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24 October 2015 @ 02:50 pm
Book Review: Welcome to Night Vale  
I ended up reading the book first and had the audio version play for its 12 hour run while I did a bunch of chores around my apartment.

Below is my non-spoilery brief review.

My biggest concern about this book was having to read the sometimes hipstery meta-language of Fink and Cranor without the benefits of Cecil Baldwin's narration. Having finished the book in a couple of days, I'll say that yes, there are moments when the metaphoric language of Night Vale is a bit too on point. But it never stays in the Obvious Pit for long and when Night Vale's weirdness mirrors back the general weirdness of being alive and human, it does it really, really effectively. I at first rolled my eyes a little at the conceit that Josh, Diane's teenage son, shapeshifts as a clear metaphor for teenage identity crisis. But as the novel took that idea and used it to highlight the challenging relationship a single mom can have to her teenage son, I found myself rather moved.

The plot of the novel dovetails well with one of the mysteries introduced in the podcast and even gives us a conclusion. If there's one thing that's been a danger for me and the podcast, it's the seemingly never ending list of mysteries introduced and then dropped by the creators. With this book, I think Fink and Cranor give us some closure to a side story that's been hovering on the edges of the larger plot arcs of the podcast for some time now.

If you're not a listener of the podcast, you can still follow the plot of the novel without much difficulty. However, I don't know how much a non-listener could fully enjoy the reading experience. Most of my enjoyment of the book came from all the random easter eggs thrown in and the references to events you hear about on the podcast. Plus, it was always fun to hear from a familiar character (and there were loads). Like, I don't know if a non-listener could fully appreciate Steve Carlsberg in the novel as a listener would in terms of how the man just tries so hard and is so cheerful but is still such an outsider in his own town.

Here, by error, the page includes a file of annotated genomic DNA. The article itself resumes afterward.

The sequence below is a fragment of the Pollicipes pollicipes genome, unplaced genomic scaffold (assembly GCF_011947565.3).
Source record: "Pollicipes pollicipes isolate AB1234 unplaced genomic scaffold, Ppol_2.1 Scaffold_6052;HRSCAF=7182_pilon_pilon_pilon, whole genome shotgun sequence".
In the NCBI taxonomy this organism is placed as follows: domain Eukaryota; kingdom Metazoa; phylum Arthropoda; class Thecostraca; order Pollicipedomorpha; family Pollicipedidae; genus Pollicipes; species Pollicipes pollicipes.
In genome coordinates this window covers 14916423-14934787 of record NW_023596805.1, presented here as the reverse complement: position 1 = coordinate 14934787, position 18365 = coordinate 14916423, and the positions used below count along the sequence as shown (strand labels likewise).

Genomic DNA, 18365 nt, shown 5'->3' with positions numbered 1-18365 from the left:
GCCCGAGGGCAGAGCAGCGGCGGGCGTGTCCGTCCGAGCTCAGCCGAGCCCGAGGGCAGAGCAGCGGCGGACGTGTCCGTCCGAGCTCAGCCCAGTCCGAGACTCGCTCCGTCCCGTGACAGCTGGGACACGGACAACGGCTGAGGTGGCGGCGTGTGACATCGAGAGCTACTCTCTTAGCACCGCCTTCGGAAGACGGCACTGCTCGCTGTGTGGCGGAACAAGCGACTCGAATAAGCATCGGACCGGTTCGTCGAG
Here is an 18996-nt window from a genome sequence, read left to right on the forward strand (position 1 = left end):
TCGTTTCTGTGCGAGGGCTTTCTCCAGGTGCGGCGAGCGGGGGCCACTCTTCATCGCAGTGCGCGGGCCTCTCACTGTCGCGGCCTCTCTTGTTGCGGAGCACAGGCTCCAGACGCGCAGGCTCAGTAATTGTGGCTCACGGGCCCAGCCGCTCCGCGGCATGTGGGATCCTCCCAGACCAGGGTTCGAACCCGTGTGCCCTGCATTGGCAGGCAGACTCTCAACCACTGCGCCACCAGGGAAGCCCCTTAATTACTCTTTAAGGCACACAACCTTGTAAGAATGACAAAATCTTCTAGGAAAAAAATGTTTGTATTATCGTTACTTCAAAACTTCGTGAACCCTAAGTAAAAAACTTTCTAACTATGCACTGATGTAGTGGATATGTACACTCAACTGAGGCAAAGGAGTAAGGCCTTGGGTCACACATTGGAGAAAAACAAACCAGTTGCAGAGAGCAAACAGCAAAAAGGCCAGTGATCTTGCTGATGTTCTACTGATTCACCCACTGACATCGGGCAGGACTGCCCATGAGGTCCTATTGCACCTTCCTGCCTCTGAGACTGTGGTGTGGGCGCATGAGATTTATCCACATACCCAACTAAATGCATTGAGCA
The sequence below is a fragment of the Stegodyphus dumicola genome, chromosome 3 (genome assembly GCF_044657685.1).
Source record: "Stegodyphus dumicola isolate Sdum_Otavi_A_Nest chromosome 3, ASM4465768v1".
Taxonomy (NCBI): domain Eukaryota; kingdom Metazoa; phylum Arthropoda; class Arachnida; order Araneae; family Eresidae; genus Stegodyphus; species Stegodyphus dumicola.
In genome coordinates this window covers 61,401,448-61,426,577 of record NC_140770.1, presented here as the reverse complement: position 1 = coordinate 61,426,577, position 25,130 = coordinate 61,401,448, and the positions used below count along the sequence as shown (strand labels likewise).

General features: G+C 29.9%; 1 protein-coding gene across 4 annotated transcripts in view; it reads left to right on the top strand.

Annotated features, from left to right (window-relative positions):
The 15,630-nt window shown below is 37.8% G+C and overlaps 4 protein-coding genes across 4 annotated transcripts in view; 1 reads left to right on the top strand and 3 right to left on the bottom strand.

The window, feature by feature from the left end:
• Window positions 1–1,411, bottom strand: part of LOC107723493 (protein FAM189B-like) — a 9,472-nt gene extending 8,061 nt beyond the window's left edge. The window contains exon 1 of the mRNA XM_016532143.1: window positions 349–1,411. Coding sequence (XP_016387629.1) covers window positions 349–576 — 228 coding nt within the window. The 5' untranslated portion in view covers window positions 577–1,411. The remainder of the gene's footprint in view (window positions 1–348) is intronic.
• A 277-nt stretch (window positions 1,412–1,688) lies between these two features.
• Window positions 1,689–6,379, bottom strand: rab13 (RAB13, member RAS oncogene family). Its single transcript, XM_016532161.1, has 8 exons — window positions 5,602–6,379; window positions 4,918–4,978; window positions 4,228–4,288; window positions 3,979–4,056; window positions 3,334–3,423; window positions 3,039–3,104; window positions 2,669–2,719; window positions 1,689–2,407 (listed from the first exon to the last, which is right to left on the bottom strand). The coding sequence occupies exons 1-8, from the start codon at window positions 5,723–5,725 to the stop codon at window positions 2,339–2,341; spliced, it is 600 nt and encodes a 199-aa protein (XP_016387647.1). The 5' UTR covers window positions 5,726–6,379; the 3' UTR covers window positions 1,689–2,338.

In terms of actual character development, there pretty much is none. The two main characters of the novel, Jackie and Diane, are casually mentioned characters of the podcast given the spotlight here. They're the most developed in the sense we finally find out a lot about them. But in terms of the podcast's main characters like Cecil, Carlos, Old Woman Josie etc., you learn nothing new and they go about their usual Night Vale ways. So no one should be going into this book hoping for more about them. In fact, Cecil Palmer only appears in radio broadcast form (the book has sections that are his radio shows) which felt weirdly appropriate.

In terms of the audiobook, it's always nice to hear Cecil Baldwin's voice. He does a good job narrating and does a very noticable and needed tonal shift from when he's reading the 3rd person narrative of the novel to when he's reading Cecil's radio broadcasts. You can really tell when he's Cecil Baldwin, narrator to when he's Cecil Baldwin playing Cecil Palmer which is great. There's also a couple of guest voices (which you'll know when you look at the cover of the audiobook) which is incredibly brief but pretty hilariously memorable.

Overall, I'd say the book was enjoyable. Not the best thing I've ever read but like the podcast has real moments of truly great humor and heart.
shadowfireflameshadowfireflame on October 25th, 2015 07:24 pm (UTC)
Thanks for this review! I was thinking of picking up this book, so this helps.